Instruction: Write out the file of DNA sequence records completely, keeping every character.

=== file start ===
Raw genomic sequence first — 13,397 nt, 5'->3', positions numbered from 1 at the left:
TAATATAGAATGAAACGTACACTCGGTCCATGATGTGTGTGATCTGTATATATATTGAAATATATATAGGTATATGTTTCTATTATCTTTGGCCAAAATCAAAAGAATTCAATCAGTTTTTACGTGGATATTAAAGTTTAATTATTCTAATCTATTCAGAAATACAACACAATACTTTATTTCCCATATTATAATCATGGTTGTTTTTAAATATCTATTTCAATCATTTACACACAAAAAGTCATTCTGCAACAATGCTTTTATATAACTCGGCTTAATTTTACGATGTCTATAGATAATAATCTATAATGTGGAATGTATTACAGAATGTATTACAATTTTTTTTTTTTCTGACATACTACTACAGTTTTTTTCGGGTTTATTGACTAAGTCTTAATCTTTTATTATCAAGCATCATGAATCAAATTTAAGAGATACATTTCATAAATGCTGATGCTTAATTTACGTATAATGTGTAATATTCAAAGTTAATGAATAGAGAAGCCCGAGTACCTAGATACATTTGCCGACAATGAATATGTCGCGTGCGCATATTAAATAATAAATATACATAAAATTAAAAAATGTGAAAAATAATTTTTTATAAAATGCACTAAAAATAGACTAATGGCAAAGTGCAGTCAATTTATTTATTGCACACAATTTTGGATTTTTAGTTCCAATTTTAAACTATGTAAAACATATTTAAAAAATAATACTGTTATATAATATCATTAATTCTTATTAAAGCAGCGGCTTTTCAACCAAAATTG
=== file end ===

Raw genomic sequence first — 13,397 nt, 5'->3', positions numbered from 1 at the left:
TAATATAGAATGAAACGTACACTCGGTCCATGATGTGTGTGATCTGTATATATATTGAAATATATATAGGTATATGTTTCTATTATCTTTGGCCAAAATCAAAAGAATTCAATCAGTTTTTACGTGGATATTAAAGTTTAATTATTCTAATCTATTCAGAAATACAACACAATACTTTATTTCCCATATTATAATCATGGTTGTTTTTAAATATCTATTTCAATCATTTACACACAAAAAGTCATTCTGCAACAATGCTTTTATATAACTCGGCTTAATTTTACGATGTCTATAGATAATAATCTATAATGTGGAATGTATTACAGAATGTATTACAATTTTTTTTTTTTCTGACATACTACTACAGTTTTTTTCGGGTTTATTGACTAAGTCTTAATCTTTTATTATCAAGCATCATGAATCAAATTTAAGAGATACATTTCATAAATGCTGATGCTTAATTTACGTATAATGTGTAATATTCAAAGTTAATGAATAGAGAAGCCCGAGTACCTAGATACATTTGCCGACAATGAATATGTCGCGTGCGCATATTAAATAATAAATATACATAAAATTAAAAAATGTGAAAAATAATTTTTTATAAAATGCACTAAAAATAGACTAATGGCAAAGTGCAGTCAATTTATTTATTGCACACAATTTTGGATTTTTAGTTCCAATTTTAAACTATGTAAAACATATTTAAAAAATAATACTGTTATATAATATCATTAATTCTTATTAAAGCAGCGGCTTTTCAACCAAAATTG